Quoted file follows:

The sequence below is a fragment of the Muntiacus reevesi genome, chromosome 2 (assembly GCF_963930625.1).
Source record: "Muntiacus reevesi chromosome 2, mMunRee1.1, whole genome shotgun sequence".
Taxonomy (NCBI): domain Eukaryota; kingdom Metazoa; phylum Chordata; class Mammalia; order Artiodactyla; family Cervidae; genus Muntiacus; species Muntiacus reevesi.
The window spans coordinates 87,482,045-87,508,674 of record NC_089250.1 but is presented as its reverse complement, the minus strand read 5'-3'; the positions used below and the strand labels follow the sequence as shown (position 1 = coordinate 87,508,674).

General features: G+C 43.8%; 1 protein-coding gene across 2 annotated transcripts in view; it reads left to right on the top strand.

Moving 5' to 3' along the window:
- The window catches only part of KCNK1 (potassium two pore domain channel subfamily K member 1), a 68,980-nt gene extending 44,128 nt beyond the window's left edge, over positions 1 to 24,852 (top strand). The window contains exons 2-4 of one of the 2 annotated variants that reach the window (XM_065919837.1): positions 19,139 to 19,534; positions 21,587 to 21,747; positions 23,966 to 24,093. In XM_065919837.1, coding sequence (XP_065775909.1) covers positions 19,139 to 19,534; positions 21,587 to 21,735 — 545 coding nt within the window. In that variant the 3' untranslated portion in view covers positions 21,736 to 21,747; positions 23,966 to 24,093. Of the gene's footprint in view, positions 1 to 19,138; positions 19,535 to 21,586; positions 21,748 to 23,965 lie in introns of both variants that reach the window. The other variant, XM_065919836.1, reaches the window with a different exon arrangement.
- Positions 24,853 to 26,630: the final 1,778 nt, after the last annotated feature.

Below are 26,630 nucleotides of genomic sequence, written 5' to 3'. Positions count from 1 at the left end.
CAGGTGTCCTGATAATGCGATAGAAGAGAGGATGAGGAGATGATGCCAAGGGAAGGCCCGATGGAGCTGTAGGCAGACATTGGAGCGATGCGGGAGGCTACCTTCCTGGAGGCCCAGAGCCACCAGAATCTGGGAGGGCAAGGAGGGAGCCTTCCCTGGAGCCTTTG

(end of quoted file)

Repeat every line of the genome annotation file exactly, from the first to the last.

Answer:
The sequence below is a fragment of the Muntiacus reevesi genome, chromosome 2 (assembly GCF_963930625.1).
Source record: "Muntiacus reevesi chromosome 2, mMunRee1.1, whole genome shotgun sequence".
Taxonomy (NCBI): domain Eukaryota; kingdom Metazoa; phylum Chordata; class Mammalia; order Artiodactyla; family Cervidae; genus Muntiacus; species Muntiacus reevesi.
The window spans coordinates 87,482,045-87,508,674 of record NC_089250.1 but is presented as its reverse complement, the minus strand read 5'-3'; the positions used below and the strand labels follow the sequence as shown (position 1 = coordinate 87,508,674).

General features: G+C 43.8%; 1 protein-coding gene across 2 annotated transcripts in view; it reads left to right on the top strand.

Moving 5' to 3' along the window:
- The window catches only part of KCNK1 (potassium two pore domain channel subfamily K member 1), a 68,980-nt gene extending 44,128 nt beyond the window's left edge, over positions 1 to 24,852 (top strand). The window contains exons 2-4 of one of the 2 annotated variants that reach the window (XM_065919837.1): positions 19,139 to 19,534; positions 21,587 to 21,747; positions 23,966 to 24,093. In XM_065919837.1, coding sequence (XP_065775909.1) covers positions 19,139 to 19,534; positions 21,587 to 21,735 — 545 coding nt within the window. In that variant the 3' untranslated portion in view covers positions 21,736 to 21,747; positions 23,966 to 24,093. Of the gene's footprint in view, positions 1 to 19,138; positions 19,535 to 21,586; positions 21,748 to 23,965 lie in introns of both variants that reach the window. The other variant, XM_065919836.1, reaches the window with a different exon arrangement.
- Positions 24,853 to 26,630: the final 1,778 nt, after the last annotated feature.

Below are 26,630 nucleotides of genomic sequence, written 5' to 3'. Positions count from 1 at the left end.
CAGGTGTCCTGATAATGCGATAGAAGAGAGGATGAGGAGATGATGCCAAGGGAAGGCCCGATGGAGCTGTAGGCAGACATTGGAGCGATGCGGGAGGCTACCTTCCTGGAGGCCCAGAGCCACCAGAATCTGGGAGGGCAAGGAGGGAGCCTTCCCTGGAGCCTTTG